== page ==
The movie takes place in 1932 but some of the songs Ivor Novello sings for the guests didn't come out until years after, like "Glamorous Night" (1935), "Why It Wasn't You" (1937), "I Can Give You a Starlight" (1939) and "Waltz of My Heart" (1939).
When Lady Trentham is getting ready to leave, she doesn't have a scarf around her neck. When she goes to the vanity, she throws the scarf to Mary, but then in the next shot she is taking the scarf off.
When Mable informs Lady Trentham that she doesn't have a lady's maid, Mr. Nesbit lays his tea cup and saucer on the mantel. After the scene cut, when Lady Sylvia joins the group at the table, Freddy again places his cup and saucer on the mantel. In the same cut, a tea cup in the hands of Lady Trentham suddenly appears.
When Mrs. Wilson enters the Servants' Hall while the inspector is telling the staff that he will be leaving, Mrs. Croft exits the room but the door remains open behind the Inspector. When Mrs. Wilson leaves the room, Mrs. Croft reenters, the door is shut and she opens it.
When Mrs. Croft and the cook are counting the knives, servants are bringing the candelabra from the dining room down the stairs. Then the gentlemen are in the dining room, where the candelabra are still lit.
When the cars met on the way to the country house, the rain was pouring down from one direction and the sky was a beautiful blue on the other side of the car. The rain was man made and not realistic in the least.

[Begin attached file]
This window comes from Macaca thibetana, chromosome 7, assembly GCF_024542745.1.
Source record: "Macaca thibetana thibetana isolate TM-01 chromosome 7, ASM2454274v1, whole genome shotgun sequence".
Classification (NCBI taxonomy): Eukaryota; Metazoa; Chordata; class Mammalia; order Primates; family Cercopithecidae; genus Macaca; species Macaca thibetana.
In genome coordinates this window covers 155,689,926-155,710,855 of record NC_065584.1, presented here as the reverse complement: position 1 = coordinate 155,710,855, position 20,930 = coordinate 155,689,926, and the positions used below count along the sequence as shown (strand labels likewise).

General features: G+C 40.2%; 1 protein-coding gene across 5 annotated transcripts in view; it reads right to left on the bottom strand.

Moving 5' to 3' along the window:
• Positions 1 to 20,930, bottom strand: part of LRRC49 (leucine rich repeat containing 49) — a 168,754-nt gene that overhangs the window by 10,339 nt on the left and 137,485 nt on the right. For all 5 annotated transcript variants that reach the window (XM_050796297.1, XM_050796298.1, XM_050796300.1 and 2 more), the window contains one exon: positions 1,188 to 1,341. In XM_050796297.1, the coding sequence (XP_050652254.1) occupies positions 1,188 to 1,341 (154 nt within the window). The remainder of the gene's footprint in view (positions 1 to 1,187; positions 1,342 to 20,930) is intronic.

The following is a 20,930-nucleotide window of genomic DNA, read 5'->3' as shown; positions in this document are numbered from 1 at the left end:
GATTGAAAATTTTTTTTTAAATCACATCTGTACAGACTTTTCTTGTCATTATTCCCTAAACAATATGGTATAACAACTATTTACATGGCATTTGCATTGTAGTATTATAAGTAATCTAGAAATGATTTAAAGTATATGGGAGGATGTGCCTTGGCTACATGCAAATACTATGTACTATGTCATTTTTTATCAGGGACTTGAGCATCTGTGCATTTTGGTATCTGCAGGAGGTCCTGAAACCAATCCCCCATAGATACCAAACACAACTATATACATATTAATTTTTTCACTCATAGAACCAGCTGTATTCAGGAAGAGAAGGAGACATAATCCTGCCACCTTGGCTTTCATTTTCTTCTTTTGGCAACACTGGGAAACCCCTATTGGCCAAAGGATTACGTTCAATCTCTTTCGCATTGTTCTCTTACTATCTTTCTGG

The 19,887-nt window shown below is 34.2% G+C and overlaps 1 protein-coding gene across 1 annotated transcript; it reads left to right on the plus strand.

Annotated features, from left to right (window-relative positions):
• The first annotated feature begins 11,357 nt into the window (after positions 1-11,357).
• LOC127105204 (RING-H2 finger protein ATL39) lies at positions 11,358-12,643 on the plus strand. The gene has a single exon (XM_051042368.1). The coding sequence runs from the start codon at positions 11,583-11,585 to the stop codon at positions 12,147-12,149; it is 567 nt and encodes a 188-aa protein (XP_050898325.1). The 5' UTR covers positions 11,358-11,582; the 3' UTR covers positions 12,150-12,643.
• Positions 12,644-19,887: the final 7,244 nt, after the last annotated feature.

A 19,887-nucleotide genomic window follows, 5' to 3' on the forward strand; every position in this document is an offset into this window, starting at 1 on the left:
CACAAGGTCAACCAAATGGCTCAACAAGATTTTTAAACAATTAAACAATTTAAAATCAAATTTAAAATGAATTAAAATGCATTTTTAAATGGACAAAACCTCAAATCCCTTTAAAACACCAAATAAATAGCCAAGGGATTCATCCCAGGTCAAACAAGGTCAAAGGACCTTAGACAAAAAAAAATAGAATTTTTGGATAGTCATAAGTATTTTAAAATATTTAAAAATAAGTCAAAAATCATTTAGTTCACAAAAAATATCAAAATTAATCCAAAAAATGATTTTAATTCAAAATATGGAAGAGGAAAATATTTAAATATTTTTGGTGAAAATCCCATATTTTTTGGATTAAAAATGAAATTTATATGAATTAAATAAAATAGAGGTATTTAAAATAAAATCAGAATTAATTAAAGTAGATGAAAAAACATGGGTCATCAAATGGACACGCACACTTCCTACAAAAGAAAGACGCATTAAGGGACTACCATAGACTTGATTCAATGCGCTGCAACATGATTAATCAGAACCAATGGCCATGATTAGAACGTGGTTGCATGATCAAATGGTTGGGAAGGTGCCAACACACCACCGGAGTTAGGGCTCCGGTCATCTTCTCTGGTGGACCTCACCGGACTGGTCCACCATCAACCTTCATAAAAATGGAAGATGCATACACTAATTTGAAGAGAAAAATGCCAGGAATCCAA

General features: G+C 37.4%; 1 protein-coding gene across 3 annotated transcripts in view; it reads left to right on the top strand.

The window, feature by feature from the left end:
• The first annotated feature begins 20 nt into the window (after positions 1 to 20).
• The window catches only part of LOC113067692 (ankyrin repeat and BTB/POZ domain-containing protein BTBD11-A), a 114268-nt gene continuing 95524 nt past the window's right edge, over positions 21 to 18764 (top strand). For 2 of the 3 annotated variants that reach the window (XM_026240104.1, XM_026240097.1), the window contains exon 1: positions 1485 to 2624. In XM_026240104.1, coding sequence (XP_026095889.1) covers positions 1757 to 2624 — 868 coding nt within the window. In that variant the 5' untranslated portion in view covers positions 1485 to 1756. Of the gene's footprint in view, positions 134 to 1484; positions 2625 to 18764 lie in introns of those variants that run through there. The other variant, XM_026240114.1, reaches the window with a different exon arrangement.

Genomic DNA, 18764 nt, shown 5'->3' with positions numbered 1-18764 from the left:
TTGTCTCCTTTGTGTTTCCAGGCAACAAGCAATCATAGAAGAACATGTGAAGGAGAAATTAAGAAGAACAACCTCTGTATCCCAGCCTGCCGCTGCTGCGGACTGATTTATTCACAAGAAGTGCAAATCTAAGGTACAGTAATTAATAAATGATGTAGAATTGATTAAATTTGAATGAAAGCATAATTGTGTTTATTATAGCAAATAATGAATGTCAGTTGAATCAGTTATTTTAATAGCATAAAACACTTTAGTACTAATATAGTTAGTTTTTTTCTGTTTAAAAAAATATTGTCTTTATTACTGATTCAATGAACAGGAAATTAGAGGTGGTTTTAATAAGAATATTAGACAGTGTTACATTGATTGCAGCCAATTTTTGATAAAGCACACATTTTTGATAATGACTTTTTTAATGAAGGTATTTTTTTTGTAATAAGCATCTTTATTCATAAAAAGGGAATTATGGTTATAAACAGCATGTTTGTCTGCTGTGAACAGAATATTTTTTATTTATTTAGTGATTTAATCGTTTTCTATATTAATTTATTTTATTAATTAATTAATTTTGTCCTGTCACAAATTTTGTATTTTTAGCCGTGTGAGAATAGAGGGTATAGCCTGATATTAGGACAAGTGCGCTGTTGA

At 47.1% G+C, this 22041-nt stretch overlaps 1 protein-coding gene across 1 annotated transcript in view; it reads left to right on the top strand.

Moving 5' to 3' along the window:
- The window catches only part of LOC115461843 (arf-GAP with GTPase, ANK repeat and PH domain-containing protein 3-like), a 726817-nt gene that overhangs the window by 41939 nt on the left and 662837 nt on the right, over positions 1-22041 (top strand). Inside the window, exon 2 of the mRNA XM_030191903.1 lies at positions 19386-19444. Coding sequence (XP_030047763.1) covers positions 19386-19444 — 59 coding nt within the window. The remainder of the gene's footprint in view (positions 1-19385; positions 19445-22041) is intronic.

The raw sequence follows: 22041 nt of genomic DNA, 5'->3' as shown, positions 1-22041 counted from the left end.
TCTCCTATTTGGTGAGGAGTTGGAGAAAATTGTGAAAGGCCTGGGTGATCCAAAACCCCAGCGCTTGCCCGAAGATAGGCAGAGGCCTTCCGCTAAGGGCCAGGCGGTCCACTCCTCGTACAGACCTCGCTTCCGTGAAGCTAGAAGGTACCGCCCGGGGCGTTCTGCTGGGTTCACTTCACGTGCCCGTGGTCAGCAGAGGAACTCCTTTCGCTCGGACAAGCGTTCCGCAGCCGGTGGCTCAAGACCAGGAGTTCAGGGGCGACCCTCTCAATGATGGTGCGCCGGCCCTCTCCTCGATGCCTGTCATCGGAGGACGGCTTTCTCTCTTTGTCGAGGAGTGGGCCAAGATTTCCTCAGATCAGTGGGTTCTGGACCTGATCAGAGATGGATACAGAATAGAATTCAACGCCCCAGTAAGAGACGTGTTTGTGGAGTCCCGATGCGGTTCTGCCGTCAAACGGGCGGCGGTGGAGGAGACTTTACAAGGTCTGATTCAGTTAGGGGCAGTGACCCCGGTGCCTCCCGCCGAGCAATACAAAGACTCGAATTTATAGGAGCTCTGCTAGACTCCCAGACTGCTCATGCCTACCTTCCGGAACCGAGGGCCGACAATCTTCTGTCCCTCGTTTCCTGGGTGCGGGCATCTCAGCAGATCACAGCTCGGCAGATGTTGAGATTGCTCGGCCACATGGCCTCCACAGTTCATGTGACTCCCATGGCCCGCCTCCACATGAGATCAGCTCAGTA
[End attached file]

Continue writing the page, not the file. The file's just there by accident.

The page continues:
Lady Trenthem contends that Ivor Novello's film, The Lodger, was a flop. Although Novello humors her by agreeing, the film wasn't a flop. This was done to convey that Trenthem and the other aristocrats are not movie-goers (seeing as how she initially mispronounced it as, "The Dodger").
The goof items below may give away important plot points.
During the build up to the murder sequence, with Ivor Novello playing piano, Morris Weissman clearly leaves the room "to use the telephone". He is shown at the telephone, then he is back in the room again during later shots, but when the murder is discovered, he is still on the telephone.
When McCordle's coffin is shown loaded into the hearse, there are only two men closing the back of the hearse. There are no other pall bearers in sight. It would require more than two men to carry a coffin with a man the size of McCordle in it out of the house and to lift it into the hearse. Only two men trying that would find it impossible.